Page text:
By Dr Puneet Seth
Department of Emergency Medicine, SGH

Palliative care in the Emergency Department (ED) is a long overdue area of focus. Everyone deserves dignity and comfort in their final moments, and when these moments happen in the ED, we can make a big difference to how patients breathe their last.
Given the fast pace of the ED environment, paying close attention to small details of a patient’s last moments is especially impactful if we do our part to make sure that no one dies feeling breathless, in immense pain, in soiled clothing or alone, surrounded only by machines.
If we can, we should also try to ensure that the dying patient can spend his last moments with his loved ones, in dignity. Very often, this requires making the necessary changes to ED processes to make this a reality.
At the SGH ED, the moment a patient comes in, we identify the appropriate extent of care based on discussions between the patient, family and attending medical team. If prolonging life is not possible, we initiate the Comfort Care Pathway. Just in the last six months, we saw about 30 such cases.
This pathway, created with Dr Grace Yang, Associate Consultant at NCCS Palliative Medicine, ensures that the patient is immediately relieved of pain as much as possible, is clean, comfortable and can spend the last moments with family members in private.
"The worst thing we can do is to be indifferent to them, and believe that nothing else can be done, just because we cannot provide a cure."
The success of this pathway is thanks to a multiprofessional effort, including bed managers, medical social workers and palliative care specialists working together quickly. Still, there are challenges we need to overcome.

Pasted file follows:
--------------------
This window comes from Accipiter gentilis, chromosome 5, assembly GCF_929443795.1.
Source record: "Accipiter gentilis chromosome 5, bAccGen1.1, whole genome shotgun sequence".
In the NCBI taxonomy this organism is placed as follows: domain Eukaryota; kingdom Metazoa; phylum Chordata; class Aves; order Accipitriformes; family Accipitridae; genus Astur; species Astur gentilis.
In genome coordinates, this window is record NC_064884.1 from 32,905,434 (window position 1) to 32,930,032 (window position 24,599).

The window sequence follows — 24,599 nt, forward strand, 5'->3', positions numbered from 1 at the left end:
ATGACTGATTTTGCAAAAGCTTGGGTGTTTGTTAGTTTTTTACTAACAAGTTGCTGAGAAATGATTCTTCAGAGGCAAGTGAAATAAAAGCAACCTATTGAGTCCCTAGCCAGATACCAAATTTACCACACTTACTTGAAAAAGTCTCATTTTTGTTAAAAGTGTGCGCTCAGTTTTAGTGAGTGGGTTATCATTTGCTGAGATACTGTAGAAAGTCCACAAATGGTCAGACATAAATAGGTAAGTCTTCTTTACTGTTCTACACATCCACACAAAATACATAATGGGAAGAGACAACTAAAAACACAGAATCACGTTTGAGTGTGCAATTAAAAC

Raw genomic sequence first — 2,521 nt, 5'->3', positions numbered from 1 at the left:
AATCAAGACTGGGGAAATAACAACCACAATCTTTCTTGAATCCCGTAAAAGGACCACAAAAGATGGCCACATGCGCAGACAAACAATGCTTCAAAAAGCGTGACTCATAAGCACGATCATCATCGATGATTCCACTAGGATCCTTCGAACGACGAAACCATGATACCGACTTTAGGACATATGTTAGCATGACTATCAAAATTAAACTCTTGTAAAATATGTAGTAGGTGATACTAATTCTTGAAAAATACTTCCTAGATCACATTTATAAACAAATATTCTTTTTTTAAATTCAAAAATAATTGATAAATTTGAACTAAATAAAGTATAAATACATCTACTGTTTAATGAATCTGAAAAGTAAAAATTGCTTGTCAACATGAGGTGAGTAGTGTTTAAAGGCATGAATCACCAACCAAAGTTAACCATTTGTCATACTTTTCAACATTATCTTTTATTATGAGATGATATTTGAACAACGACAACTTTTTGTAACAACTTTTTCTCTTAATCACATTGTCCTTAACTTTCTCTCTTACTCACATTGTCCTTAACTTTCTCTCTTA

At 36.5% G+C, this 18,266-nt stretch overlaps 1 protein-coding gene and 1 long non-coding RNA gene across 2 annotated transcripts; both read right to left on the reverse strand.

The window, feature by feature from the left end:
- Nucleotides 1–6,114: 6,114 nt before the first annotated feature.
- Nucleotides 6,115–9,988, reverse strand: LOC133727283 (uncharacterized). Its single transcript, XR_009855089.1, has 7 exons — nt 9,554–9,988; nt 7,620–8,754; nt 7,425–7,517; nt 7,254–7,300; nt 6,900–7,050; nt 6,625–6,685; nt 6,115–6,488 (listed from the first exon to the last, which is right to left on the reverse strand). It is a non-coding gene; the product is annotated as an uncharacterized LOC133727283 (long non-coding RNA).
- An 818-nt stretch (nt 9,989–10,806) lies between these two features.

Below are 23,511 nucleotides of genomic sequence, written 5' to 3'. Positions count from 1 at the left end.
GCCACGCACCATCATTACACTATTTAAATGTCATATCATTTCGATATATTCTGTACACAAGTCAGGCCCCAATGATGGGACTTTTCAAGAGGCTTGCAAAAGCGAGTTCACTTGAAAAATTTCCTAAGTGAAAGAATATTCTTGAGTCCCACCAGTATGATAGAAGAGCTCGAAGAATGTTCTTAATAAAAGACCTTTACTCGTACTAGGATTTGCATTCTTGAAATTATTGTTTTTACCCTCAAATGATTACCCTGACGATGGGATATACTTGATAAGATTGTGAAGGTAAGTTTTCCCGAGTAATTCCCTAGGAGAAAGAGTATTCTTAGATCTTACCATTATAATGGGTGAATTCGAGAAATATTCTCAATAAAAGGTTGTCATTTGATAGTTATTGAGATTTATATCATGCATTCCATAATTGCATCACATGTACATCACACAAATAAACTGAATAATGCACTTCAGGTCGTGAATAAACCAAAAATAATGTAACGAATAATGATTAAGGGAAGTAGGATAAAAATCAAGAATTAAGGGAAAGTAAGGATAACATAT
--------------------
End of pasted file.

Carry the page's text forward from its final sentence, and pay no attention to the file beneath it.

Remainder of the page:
In the ED, it is easy to be distracted by many things happening simultaneously. We need to be constantly mindful of the needs of this group of patients.
The worst thing we can do is to be indifferent to them, and believe that nothing else can be done, just because we cannot provide a cure. Our ED staff also need to slow down, lest they come across as uncaring and create the wrong impression of having given up on the patient.
Another challenge lies in striking the fine balance between providing too little or too much care. While we acknowledge the inevitable end is near for this group of patients, the difficulty lies in the unpredictability of the event.
Resources are always finite and we need to do our best in ensuring that the appropriate level of care is given to all patients. This is especially critical during peak hours, where skilled manpower and physical spaces are limited.
Nevertheless, we continue to try our best. As the saying aptly sums it up, “Although treatment can be futile, care never is.”